In her article in On Line Opinion “High price to be paid if abortion reform bid fails”, Leslie Cannold supports efforts to reform the law on abortion in Victoria, on the grounds that the current system is “confused”.
Cannold seems to think that she is one of only a few people who believe that the system is confused. In fact, this is a very widely held view, frequently voiced by doctors, such as in a widely-quoted 2004 article by Lachlan de Crespigny and Julian Savulescu in the Medical Journal of Australia, which called for the reform of Australia’s abortion laws on the grounds that they are uncertain - and confused. However, the confusion on abortion seems to lie less in the system than in the writings of its commentators.
In making her case for reform in Victoria, Cannold sets out two main claims about the inadequacy of the current system. First, that it is confused. Second, that this confusion scares doctors away from performing abortions.
Cannold identifies the confusion in the system as the situation where “the criminal law prescribes jail for women and doctors who “procure miscarriages”, but the common law forgives their felonious behaviour in cases where the abortion is deemed proportional and necessary to prevent serious danger to the women’s life or health”. Cannold is simply wrong here: the criminal law in Victoria does not prescribe jail sentences for those who “procure miscarriages”, nor does the common law “forgive” such allegedly “felonious” behaviour.
In Victoria, the statutory provisions on abortion are to be found in the Crimes Act 1958. The central provisions on abortion are as follows, set out under the rubric “Attempts to procure abortion”:
§65. Whosoever being a woman with child with intent to procure her own miscarriage unlawfully administers to herself any poison or other noxious thing or unlawfully uses any instrument or other means, and whosoever with intent to procure the miscarriage of any woman whether she is or is not with child unlawfully administers to her or causes to be taken by her any poison or other noxious thing, or unlawfully uses any instrument or other means with the like intent, shall be guilty of an indictable offence, and shall be liable to level 5 imprisonment (10 years maximum).
§66. Whosoever unlawfully supplies or procures any poison or other noxious thing or any instrument or thing whatsoever, knowing that the same is intended to be unlawfully used or employed with intent to procure the miscarriage of any woman, whether with child or not, shall be guilty of an indictable offence, and shall be liable to level 6 imprisonment (5 years maximum).
Similarly worded provisions form part of the criminal law in most other states and in the Northern Territory.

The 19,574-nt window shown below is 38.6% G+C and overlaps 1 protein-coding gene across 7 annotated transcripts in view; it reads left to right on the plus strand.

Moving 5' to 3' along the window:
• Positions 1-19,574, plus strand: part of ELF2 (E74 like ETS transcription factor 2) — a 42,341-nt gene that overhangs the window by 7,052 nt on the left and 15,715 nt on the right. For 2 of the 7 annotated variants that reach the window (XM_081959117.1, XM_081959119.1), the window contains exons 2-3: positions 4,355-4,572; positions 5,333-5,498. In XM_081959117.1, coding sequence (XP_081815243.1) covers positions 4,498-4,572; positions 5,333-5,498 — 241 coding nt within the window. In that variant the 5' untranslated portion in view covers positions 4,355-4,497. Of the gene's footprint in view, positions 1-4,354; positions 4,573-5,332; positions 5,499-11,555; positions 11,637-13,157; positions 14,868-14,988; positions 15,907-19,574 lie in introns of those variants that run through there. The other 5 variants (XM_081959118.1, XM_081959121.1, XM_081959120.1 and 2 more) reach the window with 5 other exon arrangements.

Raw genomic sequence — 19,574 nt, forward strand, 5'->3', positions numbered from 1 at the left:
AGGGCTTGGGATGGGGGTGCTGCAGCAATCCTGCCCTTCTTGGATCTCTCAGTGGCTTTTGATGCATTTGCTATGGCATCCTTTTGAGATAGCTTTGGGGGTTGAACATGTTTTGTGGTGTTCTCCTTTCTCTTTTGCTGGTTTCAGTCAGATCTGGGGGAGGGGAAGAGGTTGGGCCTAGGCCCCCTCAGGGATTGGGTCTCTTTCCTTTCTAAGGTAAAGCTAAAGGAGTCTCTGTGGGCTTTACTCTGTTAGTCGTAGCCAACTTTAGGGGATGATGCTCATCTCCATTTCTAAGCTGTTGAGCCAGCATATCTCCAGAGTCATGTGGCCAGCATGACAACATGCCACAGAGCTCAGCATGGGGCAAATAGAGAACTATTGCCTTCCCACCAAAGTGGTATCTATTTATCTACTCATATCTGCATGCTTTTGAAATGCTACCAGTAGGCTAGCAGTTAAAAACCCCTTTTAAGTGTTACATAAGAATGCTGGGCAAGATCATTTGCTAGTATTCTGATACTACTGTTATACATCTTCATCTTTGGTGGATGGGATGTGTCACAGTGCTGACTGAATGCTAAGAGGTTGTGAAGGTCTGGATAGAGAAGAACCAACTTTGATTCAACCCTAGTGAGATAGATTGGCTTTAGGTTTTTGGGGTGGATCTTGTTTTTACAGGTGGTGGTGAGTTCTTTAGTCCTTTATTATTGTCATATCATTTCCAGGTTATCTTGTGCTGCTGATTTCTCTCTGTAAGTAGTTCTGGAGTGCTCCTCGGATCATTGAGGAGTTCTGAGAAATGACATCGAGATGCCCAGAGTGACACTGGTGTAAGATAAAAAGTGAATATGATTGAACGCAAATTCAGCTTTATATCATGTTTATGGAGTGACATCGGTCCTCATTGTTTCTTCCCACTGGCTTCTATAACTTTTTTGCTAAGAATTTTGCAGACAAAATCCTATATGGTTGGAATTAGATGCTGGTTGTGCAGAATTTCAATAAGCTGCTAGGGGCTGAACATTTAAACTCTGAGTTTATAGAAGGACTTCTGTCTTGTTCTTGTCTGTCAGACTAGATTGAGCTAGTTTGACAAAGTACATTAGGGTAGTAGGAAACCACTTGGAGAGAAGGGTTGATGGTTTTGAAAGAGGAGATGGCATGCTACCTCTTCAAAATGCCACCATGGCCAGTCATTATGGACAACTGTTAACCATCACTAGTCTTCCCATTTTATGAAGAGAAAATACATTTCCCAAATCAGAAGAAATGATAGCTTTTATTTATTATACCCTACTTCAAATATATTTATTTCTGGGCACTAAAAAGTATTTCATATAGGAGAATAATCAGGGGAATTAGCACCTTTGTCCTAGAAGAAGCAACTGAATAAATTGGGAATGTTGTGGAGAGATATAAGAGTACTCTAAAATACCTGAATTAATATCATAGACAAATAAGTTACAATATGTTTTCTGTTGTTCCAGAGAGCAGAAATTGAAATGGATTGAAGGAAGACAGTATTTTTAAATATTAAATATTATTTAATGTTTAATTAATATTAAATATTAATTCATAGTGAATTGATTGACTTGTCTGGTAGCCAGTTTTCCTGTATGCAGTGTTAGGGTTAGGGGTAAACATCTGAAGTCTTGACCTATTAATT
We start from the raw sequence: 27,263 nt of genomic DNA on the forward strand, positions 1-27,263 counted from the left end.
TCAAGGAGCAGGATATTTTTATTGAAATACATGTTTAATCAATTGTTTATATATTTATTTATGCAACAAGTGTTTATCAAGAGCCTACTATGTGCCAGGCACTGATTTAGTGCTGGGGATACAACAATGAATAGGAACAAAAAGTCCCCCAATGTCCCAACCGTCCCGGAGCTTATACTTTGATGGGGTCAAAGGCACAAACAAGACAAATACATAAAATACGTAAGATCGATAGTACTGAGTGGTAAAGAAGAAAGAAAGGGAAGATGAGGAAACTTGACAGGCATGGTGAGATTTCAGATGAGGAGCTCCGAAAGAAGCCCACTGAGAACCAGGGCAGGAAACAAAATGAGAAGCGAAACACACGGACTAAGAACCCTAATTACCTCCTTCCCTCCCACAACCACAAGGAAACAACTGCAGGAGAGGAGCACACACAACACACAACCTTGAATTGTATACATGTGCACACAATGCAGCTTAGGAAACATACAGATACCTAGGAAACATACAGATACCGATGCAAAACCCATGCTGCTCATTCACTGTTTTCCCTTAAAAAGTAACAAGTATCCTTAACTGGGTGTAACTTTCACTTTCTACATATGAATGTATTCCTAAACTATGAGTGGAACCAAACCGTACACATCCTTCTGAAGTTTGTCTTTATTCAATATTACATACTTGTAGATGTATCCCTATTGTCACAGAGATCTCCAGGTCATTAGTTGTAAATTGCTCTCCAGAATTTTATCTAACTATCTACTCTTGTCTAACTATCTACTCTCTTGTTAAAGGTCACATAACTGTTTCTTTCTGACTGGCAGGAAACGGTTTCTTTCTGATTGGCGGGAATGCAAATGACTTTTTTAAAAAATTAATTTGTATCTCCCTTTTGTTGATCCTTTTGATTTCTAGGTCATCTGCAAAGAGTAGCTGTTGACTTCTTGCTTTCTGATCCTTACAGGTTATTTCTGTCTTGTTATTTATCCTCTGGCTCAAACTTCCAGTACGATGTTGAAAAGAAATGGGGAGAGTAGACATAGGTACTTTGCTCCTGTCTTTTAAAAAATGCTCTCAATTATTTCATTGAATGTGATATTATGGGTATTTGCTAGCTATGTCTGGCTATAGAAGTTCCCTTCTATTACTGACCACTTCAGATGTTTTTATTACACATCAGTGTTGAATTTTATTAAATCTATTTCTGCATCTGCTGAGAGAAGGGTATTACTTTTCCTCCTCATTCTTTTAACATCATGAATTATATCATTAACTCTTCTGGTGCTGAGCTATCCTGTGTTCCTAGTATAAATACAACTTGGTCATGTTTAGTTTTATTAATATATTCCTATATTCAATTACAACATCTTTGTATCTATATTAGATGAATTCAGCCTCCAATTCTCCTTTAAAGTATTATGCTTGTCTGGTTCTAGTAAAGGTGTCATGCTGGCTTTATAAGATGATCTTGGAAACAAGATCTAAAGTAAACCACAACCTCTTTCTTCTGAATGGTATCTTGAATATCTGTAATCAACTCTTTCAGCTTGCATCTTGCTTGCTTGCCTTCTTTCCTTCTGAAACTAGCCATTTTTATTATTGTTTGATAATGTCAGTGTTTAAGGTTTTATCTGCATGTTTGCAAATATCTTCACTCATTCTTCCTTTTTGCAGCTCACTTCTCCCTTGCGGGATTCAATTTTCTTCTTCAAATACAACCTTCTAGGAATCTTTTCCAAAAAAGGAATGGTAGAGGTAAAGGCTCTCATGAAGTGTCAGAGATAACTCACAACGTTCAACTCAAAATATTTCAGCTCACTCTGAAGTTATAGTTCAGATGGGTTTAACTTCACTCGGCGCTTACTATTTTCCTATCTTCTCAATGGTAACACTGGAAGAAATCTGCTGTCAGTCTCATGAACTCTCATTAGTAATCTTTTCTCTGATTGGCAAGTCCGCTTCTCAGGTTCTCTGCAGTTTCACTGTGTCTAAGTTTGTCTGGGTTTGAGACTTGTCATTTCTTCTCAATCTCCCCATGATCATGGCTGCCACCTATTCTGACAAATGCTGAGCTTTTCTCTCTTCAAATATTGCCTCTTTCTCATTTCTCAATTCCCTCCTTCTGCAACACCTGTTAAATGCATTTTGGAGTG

It is clear from these provisions of the Victorian Crimes Act that procuring a miscarriage is not a crime per se. (It should also be noted in passing that Cannold’s reference to the term felony is inapplicable to the criminal law in Victoria, and other Australian states, where the distinction between felony and misdemeanour has been abolished, unlike in the USA.) The Crimes Act identifies only unlawfully performed actions as punishable. That is, the very inclusion of the word “unlawfully” suggests, and has been taken by courts to mean, that actions to procure a miscarriage can be undertaken lawfully, and that not every attempt to procure a miscarriage is prima facie criminal.
Hence if not all persons who procure miscarriages are to be held to account for unlawful actions, the imposition of criminal sanctions will very much hinge on what is defined as unlawful.
The statutory provisions of the Act offer little help in defining the quality of lawfulness in the context of abortion. There are other considerations that do have a bearing on this definition, some of which are other statutory provisions. But perhaps the most important area relevant to the definition of lawfulness is case law. The specific criteria of lawfulness in regard to abortion in most Australian states are set down not by statute but by case law.
The meaning of “unlawfully” in regard to abortion was elaborated in 1969 by Judge Menhennitt in R v Davidson, a case in which Dr Davidson faced criminal charges in connection with procuring the miscarriage of a woman. In a statement of law during the trial, Judge Menhennitt explained the meaning of lawfulness as involving the following conditions:
... the accused [the doctor] must have honestly believed on reasonable grounds that the act done by him was (a) necessary to preserve the woman from a serious danger to her life or her physical or mental health (not being merely the normal dangers of pregnancy and childbirth) which the continuance of the pregnancy would entail; and (b) in the circumstances not out of proportion to the danger to be averted (R v Davidson  VR 667, at 672).
Discuss in our Forums
See what other readers are saying about this article!
Click here to read & post comments.
22 posts so far.